It’s cheaper than getting the food allergy panel and it is more accurate. It can be harder to accomplish because it requires more planning and discipline, but it is well worth it to feel better. There are many types of elimination diets, and if you want to try one, you can talk to your doctor about doing so.

While it isn’t true for all people to be allergic or sensitive to all of these foods, these are the most common offenders:jakob-owens-169886

  1. Dairy
  2. Wheat/gluten and grains
  3. Corn
  4. Soy
  5. Peanuts
  6. Tree nuts
  7. Eggs
  8. Fish and shellfish

Other diets

Some dietary strategies, though not specifically called elimination diets, are set up so that the person using them will still eliminate many common allergens! Here are a few that I like:

  1. Ketogenic diet
  2. Paleo or primal
  3. Autoimmune protocol (AIP)
  4. Gut and psychology syndrome nutritional protocol (GAPS) 
  5. Mediterranean diet

Remember, making small changes day to day can lead to long term results and vibrant health. Everyone is a little different and our DNA does play a role in all of this, as do our life experiences, so be sure to give yourself enough room to find what works well with your own body.

TLDR: Talk to your doctor about any symptoms that you or your kids are having that make your lives less-than-awesome (fatigue, headaches, vomiting, diarrhoea, etc.) and see if allergy testing and/or elimination diets could help.

IMPORTANT: If you have a life-threatening food allergy, DON’T MESS AROUND! Never ever try to test the offending food out! If you suspect a life-threatening food allergy, get it checked out ASAP.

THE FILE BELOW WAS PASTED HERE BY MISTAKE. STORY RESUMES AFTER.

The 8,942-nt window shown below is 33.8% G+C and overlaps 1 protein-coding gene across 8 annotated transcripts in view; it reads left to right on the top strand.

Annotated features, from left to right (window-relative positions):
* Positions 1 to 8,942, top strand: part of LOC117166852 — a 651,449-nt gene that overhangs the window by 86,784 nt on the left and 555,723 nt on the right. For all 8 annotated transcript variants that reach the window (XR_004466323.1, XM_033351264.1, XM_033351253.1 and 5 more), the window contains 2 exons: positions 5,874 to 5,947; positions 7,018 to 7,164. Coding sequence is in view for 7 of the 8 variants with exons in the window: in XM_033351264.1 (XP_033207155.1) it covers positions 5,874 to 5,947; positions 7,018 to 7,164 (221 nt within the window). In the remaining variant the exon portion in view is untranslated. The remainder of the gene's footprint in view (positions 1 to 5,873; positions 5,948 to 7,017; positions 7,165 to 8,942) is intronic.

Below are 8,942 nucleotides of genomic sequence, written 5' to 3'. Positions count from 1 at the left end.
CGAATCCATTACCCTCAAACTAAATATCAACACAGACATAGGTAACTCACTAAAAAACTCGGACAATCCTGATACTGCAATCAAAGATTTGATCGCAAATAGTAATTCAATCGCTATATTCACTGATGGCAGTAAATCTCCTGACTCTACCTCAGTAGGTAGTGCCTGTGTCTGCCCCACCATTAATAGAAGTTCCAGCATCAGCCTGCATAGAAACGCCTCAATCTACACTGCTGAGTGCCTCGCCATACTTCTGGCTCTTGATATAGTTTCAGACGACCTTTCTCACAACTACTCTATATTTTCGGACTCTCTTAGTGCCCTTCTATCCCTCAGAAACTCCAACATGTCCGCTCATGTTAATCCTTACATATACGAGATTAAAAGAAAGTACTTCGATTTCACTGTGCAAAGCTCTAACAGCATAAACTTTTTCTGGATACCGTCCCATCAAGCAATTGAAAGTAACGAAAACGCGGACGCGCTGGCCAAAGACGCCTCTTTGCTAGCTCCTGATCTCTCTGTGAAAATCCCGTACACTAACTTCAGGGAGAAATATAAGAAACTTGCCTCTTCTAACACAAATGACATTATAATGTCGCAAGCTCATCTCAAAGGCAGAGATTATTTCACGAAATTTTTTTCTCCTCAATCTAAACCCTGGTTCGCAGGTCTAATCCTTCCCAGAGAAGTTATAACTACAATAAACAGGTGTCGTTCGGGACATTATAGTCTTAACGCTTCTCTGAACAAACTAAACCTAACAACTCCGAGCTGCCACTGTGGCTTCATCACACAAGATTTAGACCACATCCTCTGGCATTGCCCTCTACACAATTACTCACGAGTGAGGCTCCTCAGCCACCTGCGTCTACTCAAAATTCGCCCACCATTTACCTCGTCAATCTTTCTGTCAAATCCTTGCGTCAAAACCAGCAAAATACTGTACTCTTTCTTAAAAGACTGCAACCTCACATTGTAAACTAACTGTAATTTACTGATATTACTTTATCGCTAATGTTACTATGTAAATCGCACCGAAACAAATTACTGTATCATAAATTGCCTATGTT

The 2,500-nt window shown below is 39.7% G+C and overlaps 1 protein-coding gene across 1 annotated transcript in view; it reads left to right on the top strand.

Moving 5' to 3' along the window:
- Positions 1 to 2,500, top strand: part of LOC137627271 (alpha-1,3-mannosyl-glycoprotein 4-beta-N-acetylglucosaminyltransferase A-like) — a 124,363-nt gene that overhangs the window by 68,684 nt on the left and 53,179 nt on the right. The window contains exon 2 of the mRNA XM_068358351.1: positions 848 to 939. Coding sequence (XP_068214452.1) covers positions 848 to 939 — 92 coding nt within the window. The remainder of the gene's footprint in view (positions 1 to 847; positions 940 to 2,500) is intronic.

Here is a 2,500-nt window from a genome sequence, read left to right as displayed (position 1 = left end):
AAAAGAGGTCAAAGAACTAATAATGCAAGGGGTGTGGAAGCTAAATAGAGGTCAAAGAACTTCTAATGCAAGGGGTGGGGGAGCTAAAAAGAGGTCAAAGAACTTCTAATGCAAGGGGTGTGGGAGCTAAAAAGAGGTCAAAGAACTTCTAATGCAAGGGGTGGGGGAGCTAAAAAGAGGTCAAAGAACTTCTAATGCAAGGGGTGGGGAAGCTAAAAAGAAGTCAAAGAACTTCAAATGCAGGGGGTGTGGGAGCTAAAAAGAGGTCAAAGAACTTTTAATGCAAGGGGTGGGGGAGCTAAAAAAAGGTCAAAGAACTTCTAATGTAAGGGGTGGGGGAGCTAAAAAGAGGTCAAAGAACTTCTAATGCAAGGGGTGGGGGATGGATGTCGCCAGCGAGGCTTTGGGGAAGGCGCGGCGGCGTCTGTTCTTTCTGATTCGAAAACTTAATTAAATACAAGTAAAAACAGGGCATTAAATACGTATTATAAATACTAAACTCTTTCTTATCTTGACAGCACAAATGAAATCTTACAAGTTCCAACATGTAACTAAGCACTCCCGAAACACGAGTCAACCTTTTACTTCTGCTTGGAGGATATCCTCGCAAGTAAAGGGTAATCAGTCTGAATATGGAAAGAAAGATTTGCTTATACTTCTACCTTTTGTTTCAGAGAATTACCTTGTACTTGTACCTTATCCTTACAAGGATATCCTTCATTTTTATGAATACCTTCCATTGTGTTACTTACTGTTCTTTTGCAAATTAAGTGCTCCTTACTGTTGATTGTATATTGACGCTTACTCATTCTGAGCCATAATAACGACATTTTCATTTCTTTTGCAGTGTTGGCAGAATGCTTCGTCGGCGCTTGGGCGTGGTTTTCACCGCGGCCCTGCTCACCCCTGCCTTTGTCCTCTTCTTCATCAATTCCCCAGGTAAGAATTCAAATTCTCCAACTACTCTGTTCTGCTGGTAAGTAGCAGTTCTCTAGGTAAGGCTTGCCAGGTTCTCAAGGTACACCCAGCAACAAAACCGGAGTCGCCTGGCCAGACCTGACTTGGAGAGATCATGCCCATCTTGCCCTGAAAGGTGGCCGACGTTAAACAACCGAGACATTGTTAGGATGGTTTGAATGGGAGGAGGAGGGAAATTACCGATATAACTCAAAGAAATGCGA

kelly-sikkema-212376

The views stated here are opinions of the author and are not affiliated with SCNM, its faculty, or staff. Information provided in this article is for educational purposes only and is not intended to treat, cure, or diagnose any disease or condition and is not a replacement for medical advice or a doctor-patient relationship. Be sure to talk to your doctor before embarking on any new health or dietary strategy.

References:

  1. Abrams, E. M., & Sicherer, S. H. (2016). Diagnosis and management of food allergy. CMAJ: Canadian Medical Association Journal, 188(15), 1087. doi:10.1503/cmaj.160124
  2. Campbell-Mcbride, N. (2008). Gut and Psychology Syndrome. Journal Of Orthomolecular Medicine, 23(2), 90-94.
  3. Masino, S. A., & Ruskin, D. N. (2013). Ketogenic Diets and Pain. Journal Of Child Neurology, 28(8), 993. doi:10.1177/0883073813487595
  4. Warnes, K. P. (2013). Paleolithic Diet (Paleodiet). Salem Press Encyclopedia
  5. Syrigou, E., Angelakopoulou, A., Zande, M., Panagiotou, I., Roma, E., & Pitsios, C. (2015). Allergy-test-driven elimination diet is useful in children with eosinophilic esophagitis, regardless of the severity of symptoms. Pediatric Allergy And Immunology: Official Publication Of The European Society Of Pediatric Allergy And Immunology, 26(4), 323-329. doi:10.1111/pai.12389
  6. Whalen, K. A., Judd, S., McCullough, M. L., Flanders, W. D., Hartman, T. J., & Bostick, R. M. (2017). Paleolithic and Mediterranean Diet Pattern Scores Are Inversely Associated with All-Cause and Cause-Specific Mortality in Adults. The Journal Of Nutrition, 147(4), 612-620. doi:10.3945/jn.116.241919
  7. Roberto Berni, C., Vincenza, P., Antonio, A., Tommaso, C., Carmen Di, S., & Annalisa, P. (2016). Diagnosing and Treating Intolerance to Carbohydrates in Children. Nutrients, Vol 8, Iss 3, P 157 (2016), (3), 157. doi:10.3390/nu8030157
  8. Photo by Danielle MacInnes on Unsplash
  9. Photo by Tina Floersch on Unsplash
  10. Photo by Kelly Sikkema on Unsplash
  11. Photo by Jakob Owens on Unsplash